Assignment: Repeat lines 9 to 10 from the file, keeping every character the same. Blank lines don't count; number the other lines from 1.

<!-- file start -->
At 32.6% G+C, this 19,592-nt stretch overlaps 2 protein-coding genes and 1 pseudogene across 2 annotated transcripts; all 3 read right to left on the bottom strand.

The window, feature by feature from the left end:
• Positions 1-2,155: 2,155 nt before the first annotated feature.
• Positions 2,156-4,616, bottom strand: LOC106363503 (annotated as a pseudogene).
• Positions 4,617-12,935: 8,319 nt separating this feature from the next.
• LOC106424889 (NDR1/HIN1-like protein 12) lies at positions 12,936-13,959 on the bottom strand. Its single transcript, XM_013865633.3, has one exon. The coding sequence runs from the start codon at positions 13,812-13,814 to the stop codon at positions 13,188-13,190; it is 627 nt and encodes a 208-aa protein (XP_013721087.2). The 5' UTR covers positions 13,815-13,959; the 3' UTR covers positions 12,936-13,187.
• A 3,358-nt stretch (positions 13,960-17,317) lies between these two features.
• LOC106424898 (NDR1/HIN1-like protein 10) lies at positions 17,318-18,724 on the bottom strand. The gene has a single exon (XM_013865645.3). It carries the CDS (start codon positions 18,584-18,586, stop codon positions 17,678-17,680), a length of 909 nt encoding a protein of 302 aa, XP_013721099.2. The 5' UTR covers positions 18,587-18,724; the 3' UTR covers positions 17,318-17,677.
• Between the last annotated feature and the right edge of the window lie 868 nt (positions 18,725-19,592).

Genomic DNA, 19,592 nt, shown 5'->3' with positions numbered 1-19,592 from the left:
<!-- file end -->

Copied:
• Between the last annotated feature and the right edge of the window lie 868 nt (positions 18,725-19,592).

Genomic DNA, 19,592 nt, shown 5'->3' with positions numbered 1-19,592 from the left: